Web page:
Gantous Arquitectos, Simon Hamui and Covilha Interiorismo Collaborate on Mexico City Penthouse
Pre-pandemic, Interior Design was introduced to a spate of contemporary interiors in Mexico City. The latest, a stunning new-build penthouse, posed a tough design challenge. Atop a 26-story tower dating to 2017, it encompasses 10,656 square feet spread over two floors. Exacerbating the task was the timeline. The project was designed and completed during the COVID-19 pandemic. But the design team trio pulled it off with aplomb. In good measure because Gantous Arquitectos and Simon Hamui had been long-time collaborators over a span of 30 years. The latter, a Pratt-trained industrial designer, first met Claudio Gantos, who founded the studio with brother Christian, during high school. Notes Christian: “Working together in dozens of different projects, we have developed a stylistic compatibility and inevitably influence each other’s work.” The third member, new to the mix, was Covilha Interiorismo, brought on board by the flat’s owners, who, by the way are art-savvy business folks with three grown offspring.
Despite the sprawl, the contemporary interiors are surprisingly warm, cohesive and, yes, comfy. Credit first goes to the materials palette: Siena travertine for wall cladding and vestibule floors; gray oak for otherwise pervasive flooring; aged eucalyptus for doors, wall paneling, and louvers. In fact, sliding louvered doors as one aspect of Hamui’s extensive millwork are a key feature allowing the house either to be seen in its entirety with views through to the Sierra Madre Mountains or closed off for areas of seclusion and privacy.
In broad strokes, the upper level is public and more formal for entertaining. A residential-almost-hospitality vibe comes through with several seating elements; a bar with counter in Cielo quartzite, brass details, and smoked mirror; and a custom wine cellar stocked to the hilt. Sliding doors close or open the expanse to dining, and, similarly, sliders of wood and glass define the husband’s study. Here, the team created a massive desk of ebony, brass, leather, and linen backed by a wall of bookshelves for objects and art. The wife, meanwhile, got her share of special consideration with extensively detailed kitchen cabinetry to support her hostess needs and tea pot collection.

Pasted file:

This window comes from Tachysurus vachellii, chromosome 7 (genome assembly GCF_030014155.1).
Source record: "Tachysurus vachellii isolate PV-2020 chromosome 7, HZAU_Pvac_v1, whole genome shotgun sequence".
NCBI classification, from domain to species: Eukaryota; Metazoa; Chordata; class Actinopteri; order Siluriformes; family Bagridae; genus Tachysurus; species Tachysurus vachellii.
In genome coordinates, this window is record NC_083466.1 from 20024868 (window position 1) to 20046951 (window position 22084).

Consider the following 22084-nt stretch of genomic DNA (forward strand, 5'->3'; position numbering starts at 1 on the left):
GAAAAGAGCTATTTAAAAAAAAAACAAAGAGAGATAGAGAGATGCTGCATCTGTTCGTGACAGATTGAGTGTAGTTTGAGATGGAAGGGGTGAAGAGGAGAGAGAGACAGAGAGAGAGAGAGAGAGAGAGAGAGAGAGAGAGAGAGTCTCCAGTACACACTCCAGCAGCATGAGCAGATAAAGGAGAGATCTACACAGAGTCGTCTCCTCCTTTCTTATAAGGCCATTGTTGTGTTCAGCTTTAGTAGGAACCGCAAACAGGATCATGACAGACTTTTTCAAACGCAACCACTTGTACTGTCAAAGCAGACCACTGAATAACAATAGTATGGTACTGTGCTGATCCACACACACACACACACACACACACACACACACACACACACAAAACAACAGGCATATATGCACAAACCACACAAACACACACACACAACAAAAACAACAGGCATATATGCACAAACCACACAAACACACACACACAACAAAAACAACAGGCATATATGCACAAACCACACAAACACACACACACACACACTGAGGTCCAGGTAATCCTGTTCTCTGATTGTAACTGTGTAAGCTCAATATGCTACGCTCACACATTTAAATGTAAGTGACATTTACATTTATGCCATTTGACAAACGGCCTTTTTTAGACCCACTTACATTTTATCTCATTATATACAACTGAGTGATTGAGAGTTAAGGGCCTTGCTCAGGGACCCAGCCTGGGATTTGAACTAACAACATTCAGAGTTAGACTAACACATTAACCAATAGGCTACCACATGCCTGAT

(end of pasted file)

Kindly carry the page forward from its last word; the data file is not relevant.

Speaking of art, the showstopper occurs at the stairwell. Affixed to the ceiling and gracefully swooping down through the air are delicate brass chains composing the sculpture by Mexico-based Polish artist Xawery Wolski.
A cantilevered stairway leads downstairs to the private zone featuring a den and quartet of bedroom suites, including the main—this is where the family really lives. To reduce scale and impart warmth simultaneously, the designers created two impressive ceiling treatments. One is composed of folded planes; the other is a canopy of CNC-routed wood additionally conferring acoustic value and anchoring integrated lighting. The TV is framed with huanacaxtle wood and flanked by custom bookcases of steel and Sequoia wood. As for the bedrooms, all are accessed by double eucalyptus doors and custom furnished to suit the individual occupant. No doubt, all anticipate showing off the modern masterpiece to generations of friends to come.
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